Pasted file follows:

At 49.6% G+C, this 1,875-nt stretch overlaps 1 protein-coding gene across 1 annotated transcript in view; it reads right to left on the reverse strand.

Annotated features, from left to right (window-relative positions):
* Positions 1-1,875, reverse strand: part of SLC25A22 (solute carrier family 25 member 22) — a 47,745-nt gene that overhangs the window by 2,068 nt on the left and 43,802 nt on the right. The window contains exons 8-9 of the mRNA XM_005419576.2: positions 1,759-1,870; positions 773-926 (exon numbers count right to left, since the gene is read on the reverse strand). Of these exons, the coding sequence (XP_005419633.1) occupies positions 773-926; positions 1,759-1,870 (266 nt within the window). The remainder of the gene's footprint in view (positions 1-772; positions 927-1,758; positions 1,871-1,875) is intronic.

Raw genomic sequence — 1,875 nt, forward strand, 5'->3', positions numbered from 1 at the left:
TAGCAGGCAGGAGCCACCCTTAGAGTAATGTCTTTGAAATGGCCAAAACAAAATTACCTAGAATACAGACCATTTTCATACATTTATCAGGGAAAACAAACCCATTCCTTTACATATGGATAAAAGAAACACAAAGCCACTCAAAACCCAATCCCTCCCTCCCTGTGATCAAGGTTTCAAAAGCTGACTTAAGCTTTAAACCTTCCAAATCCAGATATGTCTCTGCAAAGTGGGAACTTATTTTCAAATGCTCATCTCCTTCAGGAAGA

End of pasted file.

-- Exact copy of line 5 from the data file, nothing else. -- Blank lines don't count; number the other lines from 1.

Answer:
TAGCAGGCAGGAGCCACCCTTAGAGTAATGTCTTTGAAATGGCCAAAACAAAATTACCTAGAATACAGACCATTTTCATACATTTATCAGGGAAAACAAACCCATTCCTTTACATATGGATAAAAGAAACACAAAGCCACTCAAAACCCAATCCCTCCCTCCCTGTGATCAAGGTTTCAAAAGCTGACTTAAGCTTTAAACCTTCCAAATCCAGATATGTCTCTGCAAAGTGGGAACTTATTTTCAAATGCTCATCTCCTTCAGGAAGA